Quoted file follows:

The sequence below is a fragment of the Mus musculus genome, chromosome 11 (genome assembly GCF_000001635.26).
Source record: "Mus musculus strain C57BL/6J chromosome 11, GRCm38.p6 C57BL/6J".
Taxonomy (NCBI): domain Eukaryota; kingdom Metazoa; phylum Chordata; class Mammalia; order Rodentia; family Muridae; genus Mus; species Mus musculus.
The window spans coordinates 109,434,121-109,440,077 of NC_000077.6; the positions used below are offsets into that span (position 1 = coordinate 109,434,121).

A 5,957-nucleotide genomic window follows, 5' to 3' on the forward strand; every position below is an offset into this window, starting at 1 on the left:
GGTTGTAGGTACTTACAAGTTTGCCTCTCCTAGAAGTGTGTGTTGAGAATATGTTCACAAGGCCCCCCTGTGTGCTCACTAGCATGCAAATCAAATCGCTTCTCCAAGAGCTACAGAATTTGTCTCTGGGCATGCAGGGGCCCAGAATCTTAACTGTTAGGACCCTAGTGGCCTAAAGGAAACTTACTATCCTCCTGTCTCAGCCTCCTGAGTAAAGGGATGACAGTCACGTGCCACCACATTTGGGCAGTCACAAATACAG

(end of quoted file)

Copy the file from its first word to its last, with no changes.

The sequence below is a fragment of the Mus musculus genome, chromosome 11 (genome assembly GCF_000001635.26).
Source record: "Mus musculus strain C57BL/6J chromosome 11, GRCm38.p6 C57BL/6J".
Taxonomy (NCBI): domain Eukaryota; kingdom Metazoa; phylum Chordata; class Mammalia; order Rodentia; family Muridae; genus Mus; species Mus musculus.
The window spans coordinates 109,434,121-109,440,077 of NC_000077.6; the positions used below are offsets into that span (position 1 = coordinate 109,434,121).

A 5,957-nucleotide genomic window follows, 5' to 3' on the forward strand; every position below is an offset into this window, starting at 1 on the left:
GGTTGTAGGTACTTACAAGTTTGCCTCTCCTAGAAGTGTGTGTTGAGAATATGTTCACAAGGCCCCCCTGTGTGCTCACTAGCATGCAAATCAAATCGCTTCTCCAAGAGCTACAGAATTTGTCTCTGGGCATGCAGGGGCCCAGAATCTTAACTGTTAGGACCCTAGTGGCCTAAAGGAAACTTACTATCCTCCTGTCTCAGCCTCCTGAGTAAAGGGATGACAGTCACGTGCCACCACATTTGGGCAGTCACAAATACAG